Contestable AI by Design
To ensure artificial intelligence (AI) systems respect the human rights to autonomy and dignity, they must allow for human intervention during development and after deployment.
This PhD research project aims to develop new knowledge for the design of mechanisms that (1) enable people to meaningfully contest individual automated decisions made by AI systems; and (2) enable people to collectively contest the design and development of AI systems, particularly as it pertains to datasets and models.
AI system transparency, fairness and accountability are not problems that can be solved by purely technical means. Effective solutions require a careful consideration of technical and social factors together, and should take local contexts into account. These are challenges that design research is uniquely equipped to meet.
The project takes a practice-based, action-oriented approach. The main research activity is aimed at prototyping mechanisms for contestation in new and existing AI systems in the lab and in the field, with a special focus on the use of AI by local government for automated decision making in public urban infrastructure.
We aim to present a portfolio of examples of contestable AI in context, along with generative, intermediate-level design knowledge that should aid others in the research and design of AI systems that respect human rights.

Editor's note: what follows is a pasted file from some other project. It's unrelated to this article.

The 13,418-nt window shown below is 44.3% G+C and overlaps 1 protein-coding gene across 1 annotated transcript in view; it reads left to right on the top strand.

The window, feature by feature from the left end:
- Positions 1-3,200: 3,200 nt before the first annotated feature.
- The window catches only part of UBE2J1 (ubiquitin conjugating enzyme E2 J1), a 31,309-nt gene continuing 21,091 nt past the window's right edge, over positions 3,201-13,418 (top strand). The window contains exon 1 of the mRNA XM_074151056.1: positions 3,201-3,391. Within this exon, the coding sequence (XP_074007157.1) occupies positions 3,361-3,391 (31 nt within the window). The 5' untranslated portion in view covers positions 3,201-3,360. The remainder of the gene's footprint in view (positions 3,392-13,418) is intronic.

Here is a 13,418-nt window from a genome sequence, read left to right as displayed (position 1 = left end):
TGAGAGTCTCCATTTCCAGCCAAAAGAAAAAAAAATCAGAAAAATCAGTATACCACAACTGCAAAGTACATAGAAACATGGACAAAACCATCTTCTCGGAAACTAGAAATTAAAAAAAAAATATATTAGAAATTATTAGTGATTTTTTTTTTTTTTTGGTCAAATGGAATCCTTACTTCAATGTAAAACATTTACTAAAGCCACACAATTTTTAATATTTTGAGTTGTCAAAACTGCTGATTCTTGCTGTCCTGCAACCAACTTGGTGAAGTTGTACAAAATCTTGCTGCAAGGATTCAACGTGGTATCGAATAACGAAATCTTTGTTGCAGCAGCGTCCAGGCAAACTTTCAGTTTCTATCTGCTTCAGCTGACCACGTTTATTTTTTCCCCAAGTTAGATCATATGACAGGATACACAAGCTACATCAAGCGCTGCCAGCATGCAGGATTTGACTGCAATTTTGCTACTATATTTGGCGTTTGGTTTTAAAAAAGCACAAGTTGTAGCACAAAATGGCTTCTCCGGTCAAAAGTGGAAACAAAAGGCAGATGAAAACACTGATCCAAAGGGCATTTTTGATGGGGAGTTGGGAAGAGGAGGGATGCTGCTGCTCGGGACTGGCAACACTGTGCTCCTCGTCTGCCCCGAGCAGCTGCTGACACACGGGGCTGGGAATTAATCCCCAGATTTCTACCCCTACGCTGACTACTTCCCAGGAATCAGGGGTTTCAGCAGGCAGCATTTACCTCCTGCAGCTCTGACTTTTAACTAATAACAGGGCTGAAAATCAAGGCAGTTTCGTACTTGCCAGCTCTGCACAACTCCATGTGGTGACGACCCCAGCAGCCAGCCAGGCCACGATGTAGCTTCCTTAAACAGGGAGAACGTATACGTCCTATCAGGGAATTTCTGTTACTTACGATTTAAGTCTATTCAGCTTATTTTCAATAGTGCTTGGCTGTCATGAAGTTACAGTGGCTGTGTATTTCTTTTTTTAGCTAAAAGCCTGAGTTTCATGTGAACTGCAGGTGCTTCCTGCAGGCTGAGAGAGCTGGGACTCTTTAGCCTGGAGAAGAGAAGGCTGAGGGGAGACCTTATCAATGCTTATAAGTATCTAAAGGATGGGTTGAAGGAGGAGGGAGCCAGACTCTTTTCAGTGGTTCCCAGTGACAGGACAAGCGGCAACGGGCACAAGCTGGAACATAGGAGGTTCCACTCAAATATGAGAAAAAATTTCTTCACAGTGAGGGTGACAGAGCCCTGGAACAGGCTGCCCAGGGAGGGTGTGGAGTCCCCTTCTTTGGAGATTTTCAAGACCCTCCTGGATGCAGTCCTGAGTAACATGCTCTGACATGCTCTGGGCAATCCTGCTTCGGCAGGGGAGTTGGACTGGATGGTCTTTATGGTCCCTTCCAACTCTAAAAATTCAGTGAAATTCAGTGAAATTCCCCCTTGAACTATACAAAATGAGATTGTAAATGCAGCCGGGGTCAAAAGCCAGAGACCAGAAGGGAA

As the use of AI systems continues to increase, so do concerns over their lack of fairness, legitimacy and accountability. Such harmful automated decision-making can be guarded against by ensuring AI systems are contestable by design: responsive to human intervention throughout the system lifecycle. Contestable AI by design is a small but growing field of research. However, most available knowledge requires a significant amount of translation to be applicable in practice. A proven way of conveying intermediate-level, generative design knowledge is in the form of frameworks. In this article we use qualitative-interpretative methods and visual mapping techniques to extract from the literature sociotechnical features and practices that contribute to contestable AI, and synthesize these into a design framework.Alfrink, K., Keller, I., Kortuem, G., & Doorn, N. (2022). Contestable AI by Design: Towards a Framework. Minds and Machines. https://doi.org/10/gqnjcs
Framework diagrams and summary
System developers create built-in safeguards to constrain the behavior of AI systems. Human controllers use interactive controls to correct or override AI system decisions. Decision subjects use interactive controls, explanations, intervention requests, and tools for scrutiny to contest AI system decisions. Third parties also use tools for scrutiny and intervention requests for oversight and contestation on behalf of individuals and groups.
During business and use-case development, ex-ante safeguards are put in place to protect against potential harms. During design and procurement of training and test data, agonistic development approaches enable stakeholder participation, making room for and leveraging conflict towards continuous improvement. During building and testing quality assurance measures are used to ensure stakeholder interests are centered and progress towards shared goals is tracked. During deployment and monitoring, further quality assurance measures ensure system performance is tracked on an ongoing basis, and the feedback loop with future system development is closed. Finally, throughout, risk mitigation intervenes in the system context to reduce the odds of failure, and third party oversight strengthens the role of external reviewers to enable ongoing outside scrutiny.